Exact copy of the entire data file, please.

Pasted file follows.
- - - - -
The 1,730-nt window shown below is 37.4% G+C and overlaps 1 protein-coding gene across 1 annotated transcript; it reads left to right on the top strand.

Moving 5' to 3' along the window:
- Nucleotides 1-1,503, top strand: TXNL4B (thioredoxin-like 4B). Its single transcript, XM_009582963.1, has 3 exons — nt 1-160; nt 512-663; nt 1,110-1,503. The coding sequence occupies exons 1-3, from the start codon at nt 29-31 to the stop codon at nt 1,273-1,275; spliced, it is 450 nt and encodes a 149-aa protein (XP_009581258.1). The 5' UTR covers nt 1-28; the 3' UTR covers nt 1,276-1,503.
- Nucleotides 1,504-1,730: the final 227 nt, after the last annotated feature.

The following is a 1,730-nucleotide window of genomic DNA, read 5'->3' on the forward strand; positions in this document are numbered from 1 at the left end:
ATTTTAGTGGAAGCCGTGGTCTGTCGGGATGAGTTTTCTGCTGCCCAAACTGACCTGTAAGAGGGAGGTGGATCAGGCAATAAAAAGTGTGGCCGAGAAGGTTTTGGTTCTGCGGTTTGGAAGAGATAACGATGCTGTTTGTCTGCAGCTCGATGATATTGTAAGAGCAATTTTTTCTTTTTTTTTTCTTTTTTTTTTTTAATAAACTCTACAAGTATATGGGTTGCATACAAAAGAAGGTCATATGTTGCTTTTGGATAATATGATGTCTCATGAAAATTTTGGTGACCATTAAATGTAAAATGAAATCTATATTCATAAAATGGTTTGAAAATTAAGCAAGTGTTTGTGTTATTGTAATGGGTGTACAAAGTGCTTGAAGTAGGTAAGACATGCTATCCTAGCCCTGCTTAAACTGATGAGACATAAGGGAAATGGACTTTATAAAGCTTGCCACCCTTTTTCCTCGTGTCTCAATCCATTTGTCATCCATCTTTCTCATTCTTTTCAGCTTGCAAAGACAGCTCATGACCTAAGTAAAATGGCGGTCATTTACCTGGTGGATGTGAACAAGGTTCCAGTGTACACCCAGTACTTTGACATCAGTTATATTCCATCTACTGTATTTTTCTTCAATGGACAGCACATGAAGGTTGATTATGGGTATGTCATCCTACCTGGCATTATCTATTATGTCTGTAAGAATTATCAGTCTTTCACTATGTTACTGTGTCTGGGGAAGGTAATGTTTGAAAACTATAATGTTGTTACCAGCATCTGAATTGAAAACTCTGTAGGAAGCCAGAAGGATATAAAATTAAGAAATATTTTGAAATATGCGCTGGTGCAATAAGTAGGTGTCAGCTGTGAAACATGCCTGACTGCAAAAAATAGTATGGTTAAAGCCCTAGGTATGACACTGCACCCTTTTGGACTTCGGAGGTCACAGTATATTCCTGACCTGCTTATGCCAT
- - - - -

The 1,730-nt window shown below is 37.4% G+C and overlaps 1 protein-coding gene across 1 annotated transcript; it reads left to right on the top strand.

Moving 5' to 3' along the window:
- Nucleotides 1-1,503, top strand: TXNL4B (thioredoxin-like 4B). Its single transcript, XM_009582963.1, has 3 exons — nt 1-160; nt 512-663; nt 1,110-1,503. The coding sequence occupies exons 1-3, from the start codon at nt 29-31 to the stop codon at nt 1,273-1,275; spliced, it is 450 nt and encodes a 149-aa protein (XP_009581258.1). The 5' UTR covers nt 1-28; the 3' UTR covers nt 1,276-1,503.
- Nucleotides 1,504-1,730: the final 227 nt, after the last annotated feature.

The following is a 1,730-nucleotide window of genomic DNA, read 5'->3' on the forward strand; positions in this document are numbered from 1 at the left end:
ATTTTAGTGGAAGCCGTGGTCTGTCGGGATGAGTTTTCTGCTGCCCAAACTGACCTGTAAGAGGGAGGTGGATCAGGCAATAAAAAGTGTGGCCGAGAAGGTTTTGGTTCTGCGGTTTGGAAGAGATAACGATGCTGTTTGTCTGCAGCTCGATGATATTGTAAGAGCAATTTTTTCTTTTTTTTTTCTTTTTTTTTTTTAATAAACTCTACAAGTATATGGGTTGCATACAAAAGAAGGTCATATGTTGCTTTTGGATAATATGATGTCTCATGAAAATTTTGGTGACCATTAAATGTAAAATGAAATCTATATTCATAAAATGGTTTGAAAATTAAGCAAGTGTTTGTGTTATTGTAATGGGTGTACAAAGTGCTTGAAGTAGGTAAGACATGCTATCCTAGCCCTGCTTAAACTGATGAGACATAAGGGAAATGGACTTTATAAAGCTTGCCACCCTTTTTCCTCGTGTCTCAATCCATTTGTCATCCATCTTTCTCATTCTTTTCAGCTTGCAAAGACAGCTCATGACCTAAGTAAAATGGCGGTCATTTACCTGGTGGATGTGAACAAGGTTCCAGTGTACACCCAGTACTTTGACATCAGTTATATTCCATCTACTGTATTTTTCTTCAATGGACAGCACATGAAGGTTGATTATGGGTATGTCATCCTACCTGGCATTATCTATTATGTCTGTAAGAATTATCAGTCTTTCACTATGTTACTGTGTCTGGGGAAGGTAATGTTTGAAAACTATAATGTTGTTACCAGCATCTGAATTGAAAACTCTGTAGGAAGCCAGAAGGATATAAAATTAAGAAATATTTTGAAATATGCGCTGGTGCAATAAGTAGGTGTCAGCTGTGAAACATGCCTGACTGCAAAAAATAGTATGGTTAAAGCCCTAGGTATGACACTGCACCCTTTTGGACTTCGGAGGTCACAGTATATTCCTGACCTGCTTATGCCAT